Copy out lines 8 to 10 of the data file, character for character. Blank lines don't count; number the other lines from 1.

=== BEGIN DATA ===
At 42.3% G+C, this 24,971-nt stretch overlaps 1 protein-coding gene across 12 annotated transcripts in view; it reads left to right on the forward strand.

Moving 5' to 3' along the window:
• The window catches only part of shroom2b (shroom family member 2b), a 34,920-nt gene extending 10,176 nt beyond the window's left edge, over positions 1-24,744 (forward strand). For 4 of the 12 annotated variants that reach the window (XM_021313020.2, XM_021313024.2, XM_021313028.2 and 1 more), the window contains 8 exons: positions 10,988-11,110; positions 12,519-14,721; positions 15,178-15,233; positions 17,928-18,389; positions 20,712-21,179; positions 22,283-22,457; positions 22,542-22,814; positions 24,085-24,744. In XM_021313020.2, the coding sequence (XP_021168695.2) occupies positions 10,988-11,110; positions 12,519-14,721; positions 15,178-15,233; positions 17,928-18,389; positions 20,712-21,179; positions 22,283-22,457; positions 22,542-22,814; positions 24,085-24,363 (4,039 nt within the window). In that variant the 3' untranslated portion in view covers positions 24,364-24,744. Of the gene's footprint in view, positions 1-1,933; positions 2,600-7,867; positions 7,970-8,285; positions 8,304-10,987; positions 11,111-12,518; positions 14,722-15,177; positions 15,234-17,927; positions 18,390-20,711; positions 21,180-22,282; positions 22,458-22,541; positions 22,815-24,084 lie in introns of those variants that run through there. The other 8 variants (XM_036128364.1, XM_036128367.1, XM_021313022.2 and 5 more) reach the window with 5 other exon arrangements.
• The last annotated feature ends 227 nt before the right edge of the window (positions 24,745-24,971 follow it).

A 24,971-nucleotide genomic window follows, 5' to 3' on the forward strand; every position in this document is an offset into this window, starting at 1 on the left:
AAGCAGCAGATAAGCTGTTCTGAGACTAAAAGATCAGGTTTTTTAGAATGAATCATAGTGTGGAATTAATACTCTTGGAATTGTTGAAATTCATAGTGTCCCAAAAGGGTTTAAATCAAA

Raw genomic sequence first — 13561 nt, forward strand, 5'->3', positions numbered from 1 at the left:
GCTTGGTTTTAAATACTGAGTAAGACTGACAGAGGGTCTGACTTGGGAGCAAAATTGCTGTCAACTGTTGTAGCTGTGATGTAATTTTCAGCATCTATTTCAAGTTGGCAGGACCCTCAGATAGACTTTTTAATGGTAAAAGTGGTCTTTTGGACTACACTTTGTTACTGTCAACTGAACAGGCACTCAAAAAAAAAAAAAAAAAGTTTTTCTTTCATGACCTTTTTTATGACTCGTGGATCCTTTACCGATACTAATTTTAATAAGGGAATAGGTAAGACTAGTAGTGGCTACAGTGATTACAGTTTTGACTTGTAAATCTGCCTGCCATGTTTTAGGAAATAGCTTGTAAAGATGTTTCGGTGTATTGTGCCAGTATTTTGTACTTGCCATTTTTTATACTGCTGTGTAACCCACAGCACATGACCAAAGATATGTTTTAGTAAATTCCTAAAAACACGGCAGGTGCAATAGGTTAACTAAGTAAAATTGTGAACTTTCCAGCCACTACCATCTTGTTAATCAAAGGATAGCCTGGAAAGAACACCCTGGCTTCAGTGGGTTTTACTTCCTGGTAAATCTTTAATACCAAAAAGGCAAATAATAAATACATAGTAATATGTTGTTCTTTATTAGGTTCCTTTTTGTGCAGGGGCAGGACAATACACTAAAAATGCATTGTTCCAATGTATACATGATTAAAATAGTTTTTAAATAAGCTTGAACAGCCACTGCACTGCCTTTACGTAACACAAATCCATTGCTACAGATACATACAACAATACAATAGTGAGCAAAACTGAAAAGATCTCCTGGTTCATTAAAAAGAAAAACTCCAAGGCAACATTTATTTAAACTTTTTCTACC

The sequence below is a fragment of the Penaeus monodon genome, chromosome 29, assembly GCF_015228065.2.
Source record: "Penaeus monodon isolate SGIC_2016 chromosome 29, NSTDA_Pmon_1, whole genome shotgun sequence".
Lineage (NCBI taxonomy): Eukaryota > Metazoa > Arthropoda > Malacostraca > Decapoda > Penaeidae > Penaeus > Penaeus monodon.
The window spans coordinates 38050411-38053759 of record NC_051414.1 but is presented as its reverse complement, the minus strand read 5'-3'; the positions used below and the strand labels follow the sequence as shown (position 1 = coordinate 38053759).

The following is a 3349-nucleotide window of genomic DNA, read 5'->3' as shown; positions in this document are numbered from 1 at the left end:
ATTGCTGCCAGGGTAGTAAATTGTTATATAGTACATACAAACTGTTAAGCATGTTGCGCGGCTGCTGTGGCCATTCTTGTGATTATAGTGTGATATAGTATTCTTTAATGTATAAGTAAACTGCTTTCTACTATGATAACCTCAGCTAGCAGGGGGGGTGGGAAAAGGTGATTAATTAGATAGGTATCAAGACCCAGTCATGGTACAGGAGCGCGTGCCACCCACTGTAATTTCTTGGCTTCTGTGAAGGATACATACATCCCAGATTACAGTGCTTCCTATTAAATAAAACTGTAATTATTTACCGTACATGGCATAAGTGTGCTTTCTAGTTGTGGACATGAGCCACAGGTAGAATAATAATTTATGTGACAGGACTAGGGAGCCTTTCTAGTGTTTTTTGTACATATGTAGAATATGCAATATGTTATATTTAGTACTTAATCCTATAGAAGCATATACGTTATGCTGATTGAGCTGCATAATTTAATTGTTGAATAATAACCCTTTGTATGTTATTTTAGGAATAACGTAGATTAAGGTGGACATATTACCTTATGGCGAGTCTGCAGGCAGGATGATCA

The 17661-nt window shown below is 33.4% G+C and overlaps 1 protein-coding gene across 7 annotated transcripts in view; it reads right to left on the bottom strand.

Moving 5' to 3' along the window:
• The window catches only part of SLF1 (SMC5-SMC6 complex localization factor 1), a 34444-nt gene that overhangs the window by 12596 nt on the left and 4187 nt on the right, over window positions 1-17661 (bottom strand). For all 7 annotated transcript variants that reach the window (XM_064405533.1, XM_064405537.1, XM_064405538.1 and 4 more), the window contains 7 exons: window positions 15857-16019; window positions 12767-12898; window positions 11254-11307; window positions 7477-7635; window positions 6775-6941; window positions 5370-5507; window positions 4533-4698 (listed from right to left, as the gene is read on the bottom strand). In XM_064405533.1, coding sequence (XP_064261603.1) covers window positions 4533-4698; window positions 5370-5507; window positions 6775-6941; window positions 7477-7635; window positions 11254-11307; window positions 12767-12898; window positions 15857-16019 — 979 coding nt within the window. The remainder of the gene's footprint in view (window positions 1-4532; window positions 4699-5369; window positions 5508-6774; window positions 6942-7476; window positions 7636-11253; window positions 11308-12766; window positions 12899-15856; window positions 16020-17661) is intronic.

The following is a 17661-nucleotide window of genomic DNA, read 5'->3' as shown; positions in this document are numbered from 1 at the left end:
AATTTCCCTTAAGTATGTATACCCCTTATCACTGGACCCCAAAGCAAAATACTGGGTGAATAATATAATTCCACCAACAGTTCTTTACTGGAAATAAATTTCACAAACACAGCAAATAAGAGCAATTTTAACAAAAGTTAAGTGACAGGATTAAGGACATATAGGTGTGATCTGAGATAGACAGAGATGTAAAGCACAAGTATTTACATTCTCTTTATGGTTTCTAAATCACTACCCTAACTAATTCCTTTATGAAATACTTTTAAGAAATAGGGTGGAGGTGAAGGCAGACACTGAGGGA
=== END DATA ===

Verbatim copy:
GCTTGGTTTTAAATACTGAGTAAGACTGACAGAGGGTCTGACTTGGGAGCAAAATTGCTGTCAACTGTTGTAGCTGTGATGTAATTTTCAGCATCTATTTCAAGTTGGCAGGACCCTCAGATAGACTTTTTAATGGTAAAAGTGGTCTTTTGGACTACACTTTGTTACTGTCAACTGAACAGGCACTCAAAAAAAAAAAAAAAAAGTTTTTCTTTCATGACCTTTTTTATGACTCGTGGATCCTTTACCGATACTAATTTTAATAAGGGAATAGGTAAGACTAGTAGTGGCTACAGTGATTACAGTTTTGACTTGTAAATCTGCCTGCCATGTTTTAGGAAATAGCTTGTAAAGATGTTTCGGTGTATTGTGCCAGTATTTTGTACTTGCCATTTTTTATACTGCTGTGTAACCCACAGCACATGACCAAAGATATGTTTTAGTAAATTCCTAAAAACACGGCAGGTGCAATAGGTTAACTAAGTAAAATTGTGAACTTTCCAGCCACTACCATCTTGTTAATCAAAGGATAGCCTGGAAAGAACACCCTGGCTTCAGTGGGTTTTACTTCCTGGTAAATCTTTAATACCAAAAAGGCAAATAATAAATACATAGTAATATGTTGTTCTTTATTAGGTTCCTTTTTGTGCAGGGGCAGGACAATACACTAAAAATGCATTGTTCCAATGTATACATGATTAAAATAGTTTTTAAATAAGCTTGAACAGCCACTGCACTGCCTTTACGTAACACAAATCCATTGCTACAGATACATACAACAATACAATAGTGAGCAAAACTGAAAAGATCTCCTGGTTCATTAAAAAGAAAAACTCCAAGGCAACATTTATTTAAACTTTTTCTACC

The sequence below is a fragment of the Penaeus monodon genome, chromosome 29, assembly GCF_015228065.2.
Source record: "Penaeus monodon isolate SGIC_2016 chromosome 29, NSTDA_Pmon_1, whole genome shotgun sequence".